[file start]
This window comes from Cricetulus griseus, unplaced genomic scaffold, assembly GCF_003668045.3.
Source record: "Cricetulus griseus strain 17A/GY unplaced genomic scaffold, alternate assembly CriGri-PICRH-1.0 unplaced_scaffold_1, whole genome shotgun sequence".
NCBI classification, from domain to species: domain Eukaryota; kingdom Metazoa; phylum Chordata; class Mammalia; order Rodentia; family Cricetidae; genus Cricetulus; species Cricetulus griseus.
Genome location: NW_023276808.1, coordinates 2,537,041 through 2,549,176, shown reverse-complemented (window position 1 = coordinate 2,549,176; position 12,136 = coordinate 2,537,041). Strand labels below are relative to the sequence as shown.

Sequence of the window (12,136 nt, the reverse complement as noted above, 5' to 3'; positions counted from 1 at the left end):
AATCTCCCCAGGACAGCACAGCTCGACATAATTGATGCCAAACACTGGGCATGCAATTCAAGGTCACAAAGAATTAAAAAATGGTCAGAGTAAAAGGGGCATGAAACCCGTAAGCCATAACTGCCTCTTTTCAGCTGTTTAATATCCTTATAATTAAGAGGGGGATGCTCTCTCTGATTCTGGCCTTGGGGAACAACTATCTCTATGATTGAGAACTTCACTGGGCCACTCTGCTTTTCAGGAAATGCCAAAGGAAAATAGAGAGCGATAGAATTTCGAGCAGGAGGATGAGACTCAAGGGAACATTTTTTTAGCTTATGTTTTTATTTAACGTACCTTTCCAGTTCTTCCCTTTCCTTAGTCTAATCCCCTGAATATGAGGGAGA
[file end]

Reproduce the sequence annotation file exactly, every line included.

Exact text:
This window comes from Cricetulus griseus, unplaced genomic scaffold, assembly GCF_003668045.3.
Source record: "Cricetulus griseus strain 17A/GY unplaced genomic scaffold, alternate assembly CriGri-PICRH-1.0 unplaced_scaffold_1, whole genome shotgun sequence".
NCBI classification, from domain to species: domain Eukaryota; kingdom Metazoa; phylum Chordata; class Mammalia; order Rodentia; family Cricetidae; genus Cricetulus; species Cricetulus griseus.
Genome location: NW_023276808.1, coordinates 2,537,041 through 2,549,176, shown reverse-complemented (window position 1 = coordinate 2,549,176; position 12,136 = coordinate 2,537,041). Strand labels below are relative to the sequence as shown.

Sequence of the window (12,136 nt, the reverse complement as noted above, 5' to 3'; positions counted from 1 at the left end):
AATCTCCCCAGGACAGCACAGCTCGACATAATTGATGCCAAACACTGGGCATGCAATTCAAGGTCACAAAGAATTAAAAAATGGTCAGAGTAAAAGGGGCATGAAACCCGTAAGCCATAACTGCCTCTTTTCAGCTGTTTAATATCCTTATAATTAAGAGGGGGATGCTCTCTCTGATTCTGGCCTTGGGGAACAACTATCTCTATGATTGAGAACTTCACTGGGCCACTCTGCTTTTCAGGAAATGCCAAAGGAAAATAGAGAGCGATAGAATTTCGAGCAGGAGGATGAGACTCAAGGGAACATTTTTTTAGCTTATGTTTTTATTTAACGTACCTTTCCAGTTCTTCCCTTTCCTTAGTCTAATCCCCTGAATATGAGGGAGA